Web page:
Length correction for larval and early-juvenile Atlantic menhaden (Brevoortia tyrannus) after preservation in alcohol.
The goal of this study was to analyze the shrinkage of late-larval and early-juvenile Atlantic menhaden (Brevoortia tyrannus) during preservation in 95% alcohol. A length correction formula is presented that allows live standard length to be calculated from preserved standard length.
Materials and methods
Larval and early juvenile Atlantic menhaden were collected on three different occasions during January-March 2003 with a neuston net (2-[m.sup.2] opening and 947-[micro]m mesh) deployed for 2-minute durations from a bridge to Pivers Island, located about 2 km inside Beaufort Inlet, North Carolina. Samples were placed in a cooler and transported to the laboratory. Live Atlantic menhaden larvae were sorted from the samples (n=100) and their standard lengths (SL) were measured to the nearest 0.01 mm with a caliper. All specimens (19.1-31.4 mm SL) were placed in individual vials filled with 95% ethyl alcohol. The fish were remeasured 3, 20, and 90 days after preservation.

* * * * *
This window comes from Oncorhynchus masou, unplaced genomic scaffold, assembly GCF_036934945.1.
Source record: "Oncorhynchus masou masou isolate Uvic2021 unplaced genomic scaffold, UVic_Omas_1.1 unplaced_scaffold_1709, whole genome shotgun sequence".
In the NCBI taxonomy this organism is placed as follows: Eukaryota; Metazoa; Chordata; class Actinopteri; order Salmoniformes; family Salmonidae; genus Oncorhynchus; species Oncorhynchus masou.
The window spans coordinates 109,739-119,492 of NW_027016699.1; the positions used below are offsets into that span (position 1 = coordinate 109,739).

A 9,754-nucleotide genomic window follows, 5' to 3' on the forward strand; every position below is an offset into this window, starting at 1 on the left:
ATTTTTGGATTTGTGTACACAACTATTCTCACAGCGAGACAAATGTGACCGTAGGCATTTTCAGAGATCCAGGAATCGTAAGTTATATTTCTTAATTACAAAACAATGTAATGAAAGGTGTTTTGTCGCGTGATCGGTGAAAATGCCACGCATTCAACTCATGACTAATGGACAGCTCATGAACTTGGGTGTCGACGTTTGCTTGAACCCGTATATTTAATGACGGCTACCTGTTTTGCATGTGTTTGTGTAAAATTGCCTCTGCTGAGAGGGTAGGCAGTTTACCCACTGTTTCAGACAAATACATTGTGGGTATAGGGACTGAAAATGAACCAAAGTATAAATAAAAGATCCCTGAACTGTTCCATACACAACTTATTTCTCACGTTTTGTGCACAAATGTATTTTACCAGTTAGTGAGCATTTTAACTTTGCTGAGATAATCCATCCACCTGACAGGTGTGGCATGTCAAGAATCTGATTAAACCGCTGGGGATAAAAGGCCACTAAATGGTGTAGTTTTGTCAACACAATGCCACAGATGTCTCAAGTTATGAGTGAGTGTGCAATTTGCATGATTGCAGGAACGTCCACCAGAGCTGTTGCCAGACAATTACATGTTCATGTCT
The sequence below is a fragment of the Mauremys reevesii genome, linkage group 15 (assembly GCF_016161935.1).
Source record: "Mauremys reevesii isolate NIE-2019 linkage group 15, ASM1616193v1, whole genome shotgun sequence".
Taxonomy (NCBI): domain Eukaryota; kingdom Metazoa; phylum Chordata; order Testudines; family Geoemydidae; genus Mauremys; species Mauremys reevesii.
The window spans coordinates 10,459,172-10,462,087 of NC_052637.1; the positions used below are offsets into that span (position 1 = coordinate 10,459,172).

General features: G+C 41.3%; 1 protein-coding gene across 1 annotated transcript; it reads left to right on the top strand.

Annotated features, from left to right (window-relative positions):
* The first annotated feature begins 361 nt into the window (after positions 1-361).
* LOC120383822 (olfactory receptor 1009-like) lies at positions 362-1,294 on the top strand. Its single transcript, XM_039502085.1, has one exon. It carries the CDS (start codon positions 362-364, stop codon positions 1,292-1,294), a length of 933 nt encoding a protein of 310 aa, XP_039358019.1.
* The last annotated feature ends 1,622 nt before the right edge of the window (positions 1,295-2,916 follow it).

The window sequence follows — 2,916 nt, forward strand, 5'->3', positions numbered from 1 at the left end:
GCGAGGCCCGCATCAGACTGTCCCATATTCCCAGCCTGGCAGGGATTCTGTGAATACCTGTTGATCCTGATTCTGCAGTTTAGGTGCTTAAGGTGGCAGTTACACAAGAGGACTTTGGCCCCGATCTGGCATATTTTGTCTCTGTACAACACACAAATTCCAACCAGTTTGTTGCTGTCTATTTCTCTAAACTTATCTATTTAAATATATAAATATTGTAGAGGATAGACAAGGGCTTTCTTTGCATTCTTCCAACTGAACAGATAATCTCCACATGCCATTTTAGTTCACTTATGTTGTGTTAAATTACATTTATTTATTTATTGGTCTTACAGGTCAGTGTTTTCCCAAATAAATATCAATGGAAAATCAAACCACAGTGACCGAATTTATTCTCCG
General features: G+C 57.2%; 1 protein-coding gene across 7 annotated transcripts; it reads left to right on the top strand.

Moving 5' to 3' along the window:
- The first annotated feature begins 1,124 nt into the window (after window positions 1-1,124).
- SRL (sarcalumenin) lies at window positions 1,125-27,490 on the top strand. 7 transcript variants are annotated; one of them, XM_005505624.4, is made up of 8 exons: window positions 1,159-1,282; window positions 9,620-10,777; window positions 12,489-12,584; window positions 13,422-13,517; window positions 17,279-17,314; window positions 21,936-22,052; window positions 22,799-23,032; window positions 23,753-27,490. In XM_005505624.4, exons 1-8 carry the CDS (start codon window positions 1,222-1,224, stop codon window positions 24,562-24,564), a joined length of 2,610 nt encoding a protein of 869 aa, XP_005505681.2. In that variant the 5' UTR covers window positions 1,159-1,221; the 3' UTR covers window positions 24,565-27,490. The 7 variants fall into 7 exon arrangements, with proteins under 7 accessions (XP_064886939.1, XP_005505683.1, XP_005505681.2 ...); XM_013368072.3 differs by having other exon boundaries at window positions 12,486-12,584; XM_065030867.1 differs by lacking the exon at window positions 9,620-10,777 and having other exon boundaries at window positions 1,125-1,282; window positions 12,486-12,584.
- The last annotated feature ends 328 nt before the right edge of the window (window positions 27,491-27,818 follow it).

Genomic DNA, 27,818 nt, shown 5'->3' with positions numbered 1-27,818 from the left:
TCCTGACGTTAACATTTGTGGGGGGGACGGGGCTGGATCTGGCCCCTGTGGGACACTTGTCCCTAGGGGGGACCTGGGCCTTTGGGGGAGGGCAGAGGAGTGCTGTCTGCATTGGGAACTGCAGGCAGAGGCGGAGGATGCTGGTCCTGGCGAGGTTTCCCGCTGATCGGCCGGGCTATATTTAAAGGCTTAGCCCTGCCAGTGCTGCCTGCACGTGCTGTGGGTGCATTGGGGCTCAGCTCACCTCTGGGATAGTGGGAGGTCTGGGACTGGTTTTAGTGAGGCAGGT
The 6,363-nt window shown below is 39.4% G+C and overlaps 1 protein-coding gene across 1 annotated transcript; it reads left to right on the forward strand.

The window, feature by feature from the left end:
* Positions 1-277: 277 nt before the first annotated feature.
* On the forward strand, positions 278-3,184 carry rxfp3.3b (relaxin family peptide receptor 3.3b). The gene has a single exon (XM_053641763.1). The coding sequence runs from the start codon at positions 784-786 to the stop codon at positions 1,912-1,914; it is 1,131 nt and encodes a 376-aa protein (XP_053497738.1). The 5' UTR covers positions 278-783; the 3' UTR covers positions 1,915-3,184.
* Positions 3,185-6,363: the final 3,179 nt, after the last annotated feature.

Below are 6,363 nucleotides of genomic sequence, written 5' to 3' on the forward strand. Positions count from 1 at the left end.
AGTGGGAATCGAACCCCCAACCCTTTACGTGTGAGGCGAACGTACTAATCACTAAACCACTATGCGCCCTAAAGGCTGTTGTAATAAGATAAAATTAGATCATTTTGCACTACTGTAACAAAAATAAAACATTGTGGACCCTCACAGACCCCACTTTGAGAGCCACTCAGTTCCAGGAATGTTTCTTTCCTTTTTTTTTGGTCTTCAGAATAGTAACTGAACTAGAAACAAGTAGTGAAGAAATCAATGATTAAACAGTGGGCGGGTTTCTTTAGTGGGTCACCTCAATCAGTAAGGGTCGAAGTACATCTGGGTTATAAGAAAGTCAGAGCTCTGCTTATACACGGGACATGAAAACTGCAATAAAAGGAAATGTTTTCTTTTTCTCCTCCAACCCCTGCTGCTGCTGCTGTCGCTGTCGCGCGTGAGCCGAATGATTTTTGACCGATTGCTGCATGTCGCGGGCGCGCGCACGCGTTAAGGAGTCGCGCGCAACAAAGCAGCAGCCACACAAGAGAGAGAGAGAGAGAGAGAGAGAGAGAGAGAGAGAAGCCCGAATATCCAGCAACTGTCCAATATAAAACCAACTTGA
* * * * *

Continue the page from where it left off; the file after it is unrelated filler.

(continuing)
Repeated measures ANOVA and Tukey HSD tests were used to analyze the significance of length changes during 90 days of preservation. The preserved length after 90 days was than compared with live length to test whether a single correction factor is appropriate for a calculation of live length (t-test analysis for the slope difference from one). Additionally, the precision of measurements was evaluated by two replicate measurements of all larvae three days after preservation. Linear regression analysis was then used to describe the relationship between the two length measurements. The possible deviation of intercept from zero and slope from one was estimated (t-test) to test for the possible significant differences between the two measurements.